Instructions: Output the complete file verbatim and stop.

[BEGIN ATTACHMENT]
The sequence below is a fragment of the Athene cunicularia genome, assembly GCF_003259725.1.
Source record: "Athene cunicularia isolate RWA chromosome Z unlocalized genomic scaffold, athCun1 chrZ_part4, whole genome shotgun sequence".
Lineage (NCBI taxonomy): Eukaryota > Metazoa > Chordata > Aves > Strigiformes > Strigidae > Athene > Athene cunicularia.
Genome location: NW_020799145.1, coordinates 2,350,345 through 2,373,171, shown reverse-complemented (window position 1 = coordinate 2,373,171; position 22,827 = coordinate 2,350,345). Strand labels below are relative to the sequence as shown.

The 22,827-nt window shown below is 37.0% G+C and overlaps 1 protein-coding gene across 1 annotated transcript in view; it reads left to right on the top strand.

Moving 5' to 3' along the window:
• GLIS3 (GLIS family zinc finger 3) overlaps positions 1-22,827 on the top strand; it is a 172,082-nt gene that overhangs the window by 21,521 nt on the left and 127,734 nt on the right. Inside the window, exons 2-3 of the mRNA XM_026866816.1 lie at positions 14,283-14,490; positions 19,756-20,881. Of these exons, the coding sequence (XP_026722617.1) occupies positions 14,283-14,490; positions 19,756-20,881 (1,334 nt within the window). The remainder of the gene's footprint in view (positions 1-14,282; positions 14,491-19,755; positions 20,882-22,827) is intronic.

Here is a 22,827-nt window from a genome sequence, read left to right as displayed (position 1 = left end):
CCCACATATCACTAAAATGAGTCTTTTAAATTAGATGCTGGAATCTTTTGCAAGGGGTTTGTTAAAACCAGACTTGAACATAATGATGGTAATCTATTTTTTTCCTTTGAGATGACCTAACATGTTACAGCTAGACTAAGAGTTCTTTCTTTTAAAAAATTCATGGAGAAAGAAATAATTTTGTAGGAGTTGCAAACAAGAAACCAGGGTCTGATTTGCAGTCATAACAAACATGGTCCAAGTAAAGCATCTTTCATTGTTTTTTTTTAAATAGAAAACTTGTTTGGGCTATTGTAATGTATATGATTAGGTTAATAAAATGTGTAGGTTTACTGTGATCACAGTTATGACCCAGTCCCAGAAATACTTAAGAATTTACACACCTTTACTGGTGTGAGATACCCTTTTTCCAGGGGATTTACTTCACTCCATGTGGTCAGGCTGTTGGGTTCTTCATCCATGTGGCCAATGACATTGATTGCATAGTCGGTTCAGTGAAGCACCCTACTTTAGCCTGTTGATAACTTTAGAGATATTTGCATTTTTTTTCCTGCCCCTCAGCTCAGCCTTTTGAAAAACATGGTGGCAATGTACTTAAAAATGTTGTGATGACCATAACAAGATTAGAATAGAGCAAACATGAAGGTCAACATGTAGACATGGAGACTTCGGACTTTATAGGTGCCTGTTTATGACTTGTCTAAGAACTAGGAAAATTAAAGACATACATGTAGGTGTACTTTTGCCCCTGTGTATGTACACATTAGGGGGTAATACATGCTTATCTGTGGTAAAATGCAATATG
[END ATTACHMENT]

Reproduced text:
The sequence below is a fragment of the Athene cunicularia genome, assembly GCF_003259725.1.
Source record: "Athene cunicularia isolate RWA chromosome Z unlocalized genomic scaffold, athCun1 chrZ_part4, whole genome shotgun sequence".
Lineage (NCBI taxonomy): Eukaryota > Metazoa > Chordata > Aves > Strigiformes > Strigidae > Athene > Athene cunicularia.
Genome location: NW_020799145.1, coordinates 2,350,345 through 2,373,171, shown reverse-complemented (window position 1 = coordinate 2,373,171; position 22,827 = coordinate 2,350,345). Strand labels below are relative to the sequence as shown.

The 22,827-nt window shown below is 37.0% G+C and overlaps 1 protein-coding gene across 1 annotated transcript in view; it reads left to right on the top strand.

Moving 5' to 3' along the window:
• GLIS3 (GLIS family zinc finger 3) overlaps positions 1-22,827 on the top strand; it is a 172,082-nt gene that overhangs the window by 21,521 nt on the left and 127,734 nt on the right. Inside the window, exons 2-3 of the mRNA XM_026866816.1 lie at positions 14,283-14,490; positions 19,756-20,881. Of these exons, the coding sequence (XP_026722617.1) occupies positions 14,283-14,490; positions 19,756-20,881 (1,334 nt within the window). The remainder of the gene's footprint in view (positions 1-14,282; positions 14,491-19,755; positions 20,882-22,827) is intronic.

Here is a 22,827-nt window from a genome sequence, read left to right as displayed (position 1 = left end):
CCCACATATCACTAAAATGAGTCTTTTAAATTAGATGCTGGAATCTTTTGCAAGGGGTTTGTTAAAACCAGACTTGAACATAATGATGGTAATCTATTTTTTTCCTTTGAGATGACCTAACATGTTACAGCTAGACTAAGAGTTCTTTCTTTTAAAAAATTCATGGAGAAAGAAATAATTTTGTAGGAGTTGCAAACAAGAAACCAGGGTCTGATTTGCAGTCATAACAAACATGGTCCAAGTAAAGCATCTTTCATTGTTTTTTTTTAAATAGAAAACTTGTTTGGGCTATTGTAATGTATATGATTAGGTTAATAAAATGTGTAGGTTTACTGTGATCACAGTTATGACCCAGTCCCAGAAATACTTAAGAATTTACACACCTTTACTGGTGTGAGATACCCTTTTTCCAGGGGATTTACTTCACTCCATGTGGTCAGGCTGTTGGGTTCTTCATCCATGTGGCCAATGACATTGATTGCATAGTCGGTTCAGTGAAGCACCCTACTTTAGCCTGTTGATAACTTTAGAGATATTTGCATTTTTTTTCCTGCCCCTCAGCTCAGCCTTTTGAAAAACATGGTGGCAATGTACTTAAAAATGTTGTGATGACCATAACAAGATTAGAATAGAGCAAACATGAAGGTCAACATGTAGACATGGAGACTTCGGACTTTATAGGTGCCTGTTTATGACTTGTCTAAGAACTAGGAAAATTAAAGACATACATGTAGGTGTACTTTTGCCCCTGTGTATGTACACATTAGGGGGTAATACATGCTTATCTGTGGTAAAATGCAATATG